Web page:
Retail giants like Amazon and Apple have been criticised for not taking enough action against electrical goods ending up in landfill, so "fixperts" have waged a war.

What do you do when your TV stops working or the food processor goes on the blink? Chances are you take it to the tip and buy a new one.

The UK is the world’s second largest producer of electrical and electronic equipment waste, with half a billion items going to landfill each year. By the end of the year, we are expected to top this wasteful table.

It is estimated that each household chucks out £800 worth of electrical goods each year, nearly half of which ends up straight in landfill.

But now thanks to a growing number of “fixperts”, the UK is beginning to wage a war on throwaway culture. Not only is it better for the planet but buying a refurbished item is better for your pocket too, with potential savings in the hundreds. While some retailers such as Amazon and Apple have been criticised for not taking enough action, Curry’s repair lab is now the biggest in Europe. I visited it to find out more about how broken technology can be saved from the mountain of waste.

Almost three million products pass through these doors each year to be repaired, refurbished or recycled. Millions of spare parts are also kept in a library, to ensure many more items can be fixed in the future.

David Rosenberg, service operations director, is leading the fight against our throwaway culture. He tells me: “We know that e-waste is a challenge, so whilst we believe in the benefits that new technology can bring, we know that we can’t just continuously buy new and not think about what we do with our existing, or older items.”

As we walk around the 500,000 sqft warehouse in Newark, Nottinghamshire, he explains that there is value in any old technology, even an old laptop gathering dust at the back of a cupboard.

David adds: “All the components are incredibly useful as they can be harvested for parts so we can repair other similar products. Or it might be able to be repaired. That’s why we always encourage our customers to trade in or recycle their old tech.” For parts that are hard to track down, a cutting-edge 3D printer is used to replicate them.

While I was there, a switch for a broken vacuum cleaner was being made. A demonstration in the television section shows that, rather than replacing a whole screen, it’s possible to just replace smaller broken bars.

David explains that before this technology was available, many older products could not be fixed. But in 2022 the repair lab carried out more than 800,000 individual repairs.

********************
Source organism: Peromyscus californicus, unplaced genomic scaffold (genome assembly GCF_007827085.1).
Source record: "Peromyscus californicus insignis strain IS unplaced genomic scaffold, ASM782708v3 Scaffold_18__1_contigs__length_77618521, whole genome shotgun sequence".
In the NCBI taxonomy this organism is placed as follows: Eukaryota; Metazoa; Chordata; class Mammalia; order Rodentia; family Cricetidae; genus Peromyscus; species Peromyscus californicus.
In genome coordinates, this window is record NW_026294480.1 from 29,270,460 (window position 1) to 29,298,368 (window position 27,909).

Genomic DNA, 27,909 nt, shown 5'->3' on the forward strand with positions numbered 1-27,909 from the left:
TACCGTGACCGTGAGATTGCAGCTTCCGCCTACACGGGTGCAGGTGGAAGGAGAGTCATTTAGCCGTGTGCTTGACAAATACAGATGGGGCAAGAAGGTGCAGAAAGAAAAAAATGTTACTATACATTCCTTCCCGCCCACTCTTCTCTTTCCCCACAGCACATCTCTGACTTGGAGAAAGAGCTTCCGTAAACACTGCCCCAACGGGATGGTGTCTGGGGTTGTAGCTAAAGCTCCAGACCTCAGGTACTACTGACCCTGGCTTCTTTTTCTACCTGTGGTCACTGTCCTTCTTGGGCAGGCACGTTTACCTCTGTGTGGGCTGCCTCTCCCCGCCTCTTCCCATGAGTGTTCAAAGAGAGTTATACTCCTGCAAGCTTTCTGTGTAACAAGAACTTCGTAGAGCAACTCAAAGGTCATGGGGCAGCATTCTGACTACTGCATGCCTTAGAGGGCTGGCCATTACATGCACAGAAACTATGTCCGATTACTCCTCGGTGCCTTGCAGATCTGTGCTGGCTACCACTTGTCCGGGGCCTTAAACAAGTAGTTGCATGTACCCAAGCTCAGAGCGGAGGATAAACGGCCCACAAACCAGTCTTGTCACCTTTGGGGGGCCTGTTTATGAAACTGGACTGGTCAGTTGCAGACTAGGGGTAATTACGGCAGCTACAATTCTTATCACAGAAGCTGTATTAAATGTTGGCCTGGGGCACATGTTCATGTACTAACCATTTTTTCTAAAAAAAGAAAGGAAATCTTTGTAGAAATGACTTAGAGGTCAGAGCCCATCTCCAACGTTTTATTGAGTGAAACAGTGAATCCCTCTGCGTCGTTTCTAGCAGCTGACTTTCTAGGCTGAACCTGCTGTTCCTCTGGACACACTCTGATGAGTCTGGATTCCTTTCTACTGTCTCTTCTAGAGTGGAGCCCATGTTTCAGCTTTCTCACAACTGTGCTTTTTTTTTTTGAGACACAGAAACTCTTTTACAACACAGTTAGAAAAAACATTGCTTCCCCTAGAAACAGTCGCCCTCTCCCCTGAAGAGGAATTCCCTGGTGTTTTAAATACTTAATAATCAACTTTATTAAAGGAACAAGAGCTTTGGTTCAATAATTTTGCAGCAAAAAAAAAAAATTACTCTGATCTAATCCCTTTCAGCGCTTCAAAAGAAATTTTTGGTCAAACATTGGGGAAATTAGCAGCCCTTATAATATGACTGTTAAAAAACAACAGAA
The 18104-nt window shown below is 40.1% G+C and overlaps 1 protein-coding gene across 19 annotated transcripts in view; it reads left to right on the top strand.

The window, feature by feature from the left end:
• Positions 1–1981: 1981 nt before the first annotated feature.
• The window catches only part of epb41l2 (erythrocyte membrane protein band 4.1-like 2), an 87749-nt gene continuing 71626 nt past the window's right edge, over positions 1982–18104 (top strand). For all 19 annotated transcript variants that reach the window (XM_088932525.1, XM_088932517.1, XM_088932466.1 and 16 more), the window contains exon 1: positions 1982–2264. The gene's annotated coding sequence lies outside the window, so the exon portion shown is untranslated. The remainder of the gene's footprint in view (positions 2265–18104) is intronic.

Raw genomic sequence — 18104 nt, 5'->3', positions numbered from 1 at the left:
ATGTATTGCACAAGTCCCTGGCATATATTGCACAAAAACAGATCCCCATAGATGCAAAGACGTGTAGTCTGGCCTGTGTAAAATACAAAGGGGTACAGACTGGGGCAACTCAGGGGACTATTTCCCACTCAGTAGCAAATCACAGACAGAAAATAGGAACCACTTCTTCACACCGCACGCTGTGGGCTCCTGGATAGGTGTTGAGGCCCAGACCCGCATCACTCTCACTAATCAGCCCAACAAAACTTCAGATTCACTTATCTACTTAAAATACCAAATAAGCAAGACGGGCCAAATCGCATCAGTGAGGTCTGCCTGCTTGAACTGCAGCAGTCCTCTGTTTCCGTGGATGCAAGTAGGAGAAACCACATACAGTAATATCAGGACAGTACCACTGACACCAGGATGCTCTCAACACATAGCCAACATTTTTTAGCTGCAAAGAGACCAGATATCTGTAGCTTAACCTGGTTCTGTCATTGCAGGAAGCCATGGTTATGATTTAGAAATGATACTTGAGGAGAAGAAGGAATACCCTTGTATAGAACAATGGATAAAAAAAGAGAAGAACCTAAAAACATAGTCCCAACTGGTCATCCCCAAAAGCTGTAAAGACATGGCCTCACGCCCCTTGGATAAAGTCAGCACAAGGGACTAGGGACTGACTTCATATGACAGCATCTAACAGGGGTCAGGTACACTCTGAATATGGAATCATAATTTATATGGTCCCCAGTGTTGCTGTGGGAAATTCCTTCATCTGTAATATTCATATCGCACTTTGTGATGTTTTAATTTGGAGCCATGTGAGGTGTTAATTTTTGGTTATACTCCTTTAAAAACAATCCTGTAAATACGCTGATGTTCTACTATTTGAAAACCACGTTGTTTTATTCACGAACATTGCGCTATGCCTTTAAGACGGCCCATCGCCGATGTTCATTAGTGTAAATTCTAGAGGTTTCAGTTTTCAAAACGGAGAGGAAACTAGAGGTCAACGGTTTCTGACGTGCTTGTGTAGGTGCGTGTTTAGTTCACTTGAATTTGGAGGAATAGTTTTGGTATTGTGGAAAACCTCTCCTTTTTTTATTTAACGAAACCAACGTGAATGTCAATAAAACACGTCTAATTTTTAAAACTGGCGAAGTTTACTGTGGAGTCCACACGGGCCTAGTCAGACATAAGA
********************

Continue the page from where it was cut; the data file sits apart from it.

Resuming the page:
He says: “The idea that tech is disposable has gone. We believe in the mindset of nothing is going to waste.” Customers are given a £5 store voucher when they bring in any old tech to be reused or recycled, through Currys’ Cash for Trash scheme.

Currys either strips out the reusable parts, dusts off and resells the item or donates it to a charity. The average UK household owns approximately 25 electronic devices. Around 20% of electronic devices in the UK are hoarded or stored in households.

In 2020 alone, the UK generated approximately 24.9 million discarded mobile phones. The recycling of one million mobile phones can recover approximately 16 tonnes of copper, 350 kilograms of silver, 34 kilograms of gold, and 15 kilograms of palladium. The average age of a kettle in the UK is 4-5 years.

It is not just major retailers who are helping to stop items ending up in landfill. The Share and Repair shop in Bath, Somerset, is one example of a community helping its residents by “reducing, repairing and reusing”.

The first pop-up cafe was born in 2017 after founder Lorna Montgomery, 66, struggled to mend her kettle. She says: “My next door neighbour, who is now one of our repairmen, looked at the kettle and said, ‘Oh if only I had a tool, I could mend that.’ Little did I know four and a half years later, we would be here with a shop.”

With only the two part-time general managers listed as employees, the charity relies on its army of 150 volunteers. France has gone one step further by paying a “repair bonus” to those who fix a broken shoe, rip in their trousers or replace missing shirt buttons. Since October, people have been able to claim back €7 (£6) of the cost of mending a heel and up to €25 (£21.40) for clothing repairs done by sewing workshops and cobblers that have joined the scheme.

It has been modelled on France’s “repair bonus” for household electrical goods. There is no equivalent to the French scheme in Britain yet.

But Austria offers one, as does the German state of Thuringia and the US city of Portland, Oregon – so a repairing revolution could be just around the corner for us too.

All photos © Reach Commissioned. Photographer: Paul Drabble